Matt Scott, Geneticist: How Genes Build Bodies

Length: 
4:48

Matt Scott investigates how genes gave rise to new body plans. His model is the fruit fly and the genes that control how the body is built. Geneticists, like Scott, often look at mutations to find their answers. Scott shows us a mutant fly. Mutant flies led to the discovery of Hox genes, regulatory genes that tell an embryo how to build the basic form of an animal. Scott is excited about the realization that similar genes build similar structures in very different animals.

Next Generation Science Standards for this Video

Hox genes specify the location of body parts in the fruit fly.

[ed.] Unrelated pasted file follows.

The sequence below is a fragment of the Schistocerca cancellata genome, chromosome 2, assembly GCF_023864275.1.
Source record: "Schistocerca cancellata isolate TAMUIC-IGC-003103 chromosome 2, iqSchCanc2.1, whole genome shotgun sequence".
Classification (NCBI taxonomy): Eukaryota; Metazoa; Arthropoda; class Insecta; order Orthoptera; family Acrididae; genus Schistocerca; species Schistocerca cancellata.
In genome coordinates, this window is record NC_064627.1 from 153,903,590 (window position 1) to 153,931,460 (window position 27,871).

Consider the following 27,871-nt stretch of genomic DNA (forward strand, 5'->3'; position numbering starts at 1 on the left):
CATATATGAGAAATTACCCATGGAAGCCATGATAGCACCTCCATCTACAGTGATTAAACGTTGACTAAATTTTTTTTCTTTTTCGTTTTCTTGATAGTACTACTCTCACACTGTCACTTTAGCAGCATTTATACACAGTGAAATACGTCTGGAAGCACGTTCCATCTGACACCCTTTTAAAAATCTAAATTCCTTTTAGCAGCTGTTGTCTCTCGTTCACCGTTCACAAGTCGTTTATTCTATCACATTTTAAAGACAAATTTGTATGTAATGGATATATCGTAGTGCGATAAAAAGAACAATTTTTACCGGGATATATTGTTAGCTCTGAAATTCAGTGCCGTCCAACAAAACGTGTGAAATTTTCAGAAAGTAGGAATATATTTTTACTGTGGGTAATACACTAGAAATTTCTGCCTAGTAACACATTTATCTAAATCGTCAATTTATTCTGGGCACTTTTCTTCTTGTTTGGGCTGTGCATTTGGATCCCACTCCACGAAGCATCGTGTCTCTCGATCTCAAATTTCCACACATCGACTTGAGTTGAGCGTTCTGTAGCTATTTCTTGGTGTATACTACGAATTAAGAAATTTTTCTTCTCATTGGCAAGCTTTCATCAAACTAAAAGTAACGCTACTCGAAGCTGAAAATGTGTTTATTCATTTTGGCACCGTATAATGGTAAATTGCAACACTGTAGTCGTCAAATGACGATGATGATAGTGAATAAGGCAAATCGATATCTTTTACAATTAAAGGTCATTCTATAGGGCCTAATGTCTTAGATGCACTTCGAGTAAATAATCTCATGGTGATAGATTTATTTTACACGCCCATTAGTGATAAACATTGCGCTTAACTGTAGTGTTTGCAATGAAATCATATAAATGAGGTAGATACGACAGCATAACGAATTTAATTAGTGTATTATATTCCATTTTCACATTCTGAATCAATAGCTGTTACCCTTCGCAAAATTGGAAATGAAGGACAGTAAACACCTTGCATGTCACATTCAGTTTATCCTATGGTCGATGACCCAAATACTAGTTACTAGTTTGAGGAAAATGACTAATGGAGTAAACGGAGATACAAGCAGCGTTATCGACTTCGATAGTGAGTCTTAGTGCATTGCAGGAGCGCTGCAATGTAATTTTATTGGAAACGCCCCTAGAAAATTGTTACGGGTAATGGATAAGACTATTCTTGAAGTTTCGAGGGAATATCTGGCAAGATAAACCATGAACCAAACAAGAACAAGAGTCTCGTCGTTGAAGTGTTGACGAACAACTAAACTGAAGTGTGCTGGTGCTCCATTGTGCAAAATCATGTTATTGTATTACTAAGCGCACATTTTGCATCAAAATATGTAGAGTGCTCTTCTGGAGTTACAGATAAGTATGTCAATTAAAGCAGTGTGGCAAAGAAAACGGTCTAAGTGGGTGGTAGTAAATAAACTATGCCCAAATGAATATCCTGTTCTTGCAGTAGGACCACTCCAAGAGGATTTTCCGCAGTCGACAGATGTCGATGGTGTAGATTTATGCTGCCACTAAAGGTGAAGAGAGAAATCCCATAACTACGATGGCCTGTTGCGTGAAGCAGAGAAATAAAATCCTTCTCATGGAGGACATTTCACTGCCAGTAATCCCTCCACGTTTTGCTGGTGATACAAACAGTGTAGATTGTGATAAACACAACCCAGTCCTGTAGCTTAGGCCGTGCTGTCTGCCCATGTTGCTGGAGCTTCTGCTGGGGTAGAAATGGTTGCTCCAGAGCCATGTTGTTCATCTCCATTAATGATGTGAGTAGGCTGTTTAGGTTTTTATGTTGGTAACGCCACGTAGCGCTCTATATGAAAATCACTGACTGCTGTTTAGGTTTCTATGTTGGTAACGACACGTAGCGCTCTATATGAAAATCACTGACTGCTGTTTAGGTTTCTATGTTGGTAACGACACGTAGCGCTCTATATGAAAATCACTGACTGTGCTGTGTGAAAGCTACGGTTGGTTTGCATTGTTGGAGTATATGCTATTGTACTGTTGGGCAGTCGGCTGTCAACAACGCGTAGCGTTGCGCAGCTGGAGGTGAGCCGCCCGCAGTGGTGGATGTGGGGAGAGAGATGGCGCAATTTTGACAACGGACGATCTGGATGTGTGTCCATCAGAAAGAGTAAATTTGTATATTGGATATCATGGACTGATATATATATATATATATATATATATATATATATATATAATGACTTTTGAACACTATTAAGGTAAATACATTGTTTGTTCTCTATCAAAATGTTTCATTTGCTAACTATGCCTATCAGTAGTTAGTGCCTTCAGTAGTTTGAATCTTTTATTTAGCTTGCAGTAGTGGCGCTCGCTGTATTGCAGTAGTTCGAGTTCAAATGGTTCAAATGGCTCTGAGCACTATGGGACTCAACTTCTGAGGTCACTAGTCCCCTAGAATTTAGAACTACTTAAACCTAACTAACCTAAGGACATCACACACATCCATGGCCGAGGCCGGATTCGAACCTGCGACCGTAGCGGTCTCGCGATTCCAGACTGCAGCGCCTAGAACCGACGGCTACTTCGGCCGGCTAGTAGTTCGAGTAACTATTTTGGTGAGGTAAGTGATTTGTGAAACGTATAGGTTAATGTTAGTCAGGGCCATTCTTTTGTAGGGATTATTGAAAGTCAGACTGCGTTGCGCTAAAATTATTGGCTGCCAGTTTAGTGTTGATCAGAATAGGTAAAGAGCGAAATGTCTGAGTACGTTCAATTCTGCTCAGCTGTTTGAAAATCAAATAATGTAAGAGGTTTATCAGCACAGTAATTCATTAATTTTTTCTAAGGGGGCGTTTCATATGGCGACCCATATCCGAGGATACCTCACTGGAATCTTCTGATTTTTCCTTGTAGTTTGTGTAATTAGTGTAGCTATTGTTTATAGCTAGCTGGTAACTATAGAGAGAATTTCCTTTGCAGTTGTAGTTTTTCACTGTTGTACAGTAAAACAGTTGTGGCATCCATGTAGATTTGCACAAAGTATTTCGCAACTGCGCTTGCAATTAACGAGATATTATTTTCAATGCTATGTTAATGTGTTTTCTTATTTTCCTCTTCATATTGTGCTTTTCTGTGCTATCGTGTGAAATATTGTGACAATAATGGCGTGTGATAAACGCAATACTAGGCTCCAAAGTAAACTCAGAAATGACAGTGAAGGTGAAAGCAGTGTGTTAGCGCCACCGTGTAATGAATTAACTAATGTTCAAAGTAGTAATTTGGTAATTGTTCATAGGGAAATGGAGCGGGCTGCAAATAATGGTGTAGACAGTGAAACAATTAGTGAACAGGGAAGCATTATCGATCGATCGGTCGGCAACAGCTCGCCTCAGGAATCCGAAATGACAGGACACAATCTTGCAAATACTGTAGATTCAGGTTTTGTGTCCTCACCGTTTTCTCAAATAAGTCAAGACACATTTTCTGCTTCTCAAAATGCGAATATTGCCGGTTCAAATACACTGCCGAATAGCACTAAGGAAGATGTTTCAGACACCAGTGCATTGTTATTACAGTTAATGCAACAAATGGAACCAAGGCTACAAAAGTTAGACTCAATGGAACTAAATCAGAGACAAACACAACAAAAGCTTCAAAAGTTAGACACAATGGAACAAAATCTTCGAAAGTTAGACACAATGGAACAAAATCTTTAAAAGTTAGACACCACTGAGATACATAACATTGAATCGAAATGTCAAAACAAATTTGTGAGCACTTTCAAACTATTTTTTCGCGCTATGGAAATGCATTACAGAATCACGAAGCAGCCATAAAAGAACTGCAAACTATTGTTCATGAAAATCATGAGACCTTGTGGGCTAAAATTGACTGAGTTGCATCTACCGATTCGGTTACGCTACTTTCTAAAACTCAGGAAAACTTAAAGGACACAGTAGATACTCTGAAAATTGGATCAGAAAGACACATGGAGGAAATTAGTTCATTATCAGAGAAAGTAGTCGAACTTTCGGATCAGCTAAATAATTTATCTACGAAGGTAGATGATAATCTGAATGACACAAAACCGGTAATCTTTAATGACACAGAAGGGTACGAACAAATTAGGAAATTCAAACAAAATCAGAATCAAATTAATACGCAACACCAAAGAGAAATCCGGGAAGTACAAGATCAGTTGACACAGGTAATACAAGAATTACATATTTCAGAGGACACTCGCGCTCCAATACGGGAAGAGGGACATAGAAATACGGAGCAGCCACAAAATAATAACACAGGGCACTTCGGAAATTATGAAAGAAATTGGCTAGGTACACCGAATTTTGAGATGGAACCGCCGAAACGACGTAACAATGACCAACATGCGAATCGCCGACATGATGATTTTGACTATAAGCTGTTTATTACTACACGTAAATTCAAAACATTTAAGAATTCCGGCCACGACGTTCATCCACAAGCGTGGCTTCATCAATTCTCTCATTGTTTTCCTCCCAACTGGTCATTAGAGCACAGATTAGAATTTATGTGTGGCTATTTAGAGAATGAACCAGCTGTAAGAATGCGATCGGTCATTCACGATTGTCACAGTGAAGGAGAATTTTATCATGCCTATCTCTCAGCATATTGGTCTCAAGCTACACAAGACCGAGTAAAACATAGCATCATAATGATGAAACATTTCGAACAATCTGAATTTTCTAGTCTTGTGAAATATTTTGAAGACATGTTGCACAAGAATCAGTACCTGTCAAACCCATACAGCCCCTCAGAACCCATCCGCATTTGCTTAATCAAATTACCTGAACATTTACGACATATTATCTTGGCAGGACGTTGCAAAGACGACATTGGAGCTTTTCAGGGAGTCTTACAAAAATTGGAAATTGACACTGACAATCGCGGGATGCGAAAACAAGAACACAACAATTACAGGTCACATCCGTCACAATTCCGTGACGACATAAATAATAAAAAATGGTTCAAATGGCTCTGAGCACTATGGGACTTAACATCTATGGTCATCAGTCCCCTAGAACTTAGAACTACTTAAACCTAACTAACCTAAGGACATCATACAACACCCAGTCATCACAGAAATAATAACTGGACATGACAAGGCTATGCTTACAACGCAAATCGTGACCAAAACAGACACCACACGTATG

The fact that similar genes are found in very different animals means that those animals have a common ancestor.

Matt Scott finds genetic evidence to explain how body plans are built.

Matt Scott raises fruit flies, sequences their genes, and labels specific genes during development.

Matt Scott raises fruit flies, sequences their genes, and labels specific genes during development.

Hox genes direct certain aspects of the cellular differentiation of most multicellular animals.

Scientist in this video

One of the most exciting discoveries over the last couple of decades in developmental biology and genetics, has been the recognition that similar genes make similar structures in very different organisms.- -Matt Scott, 2001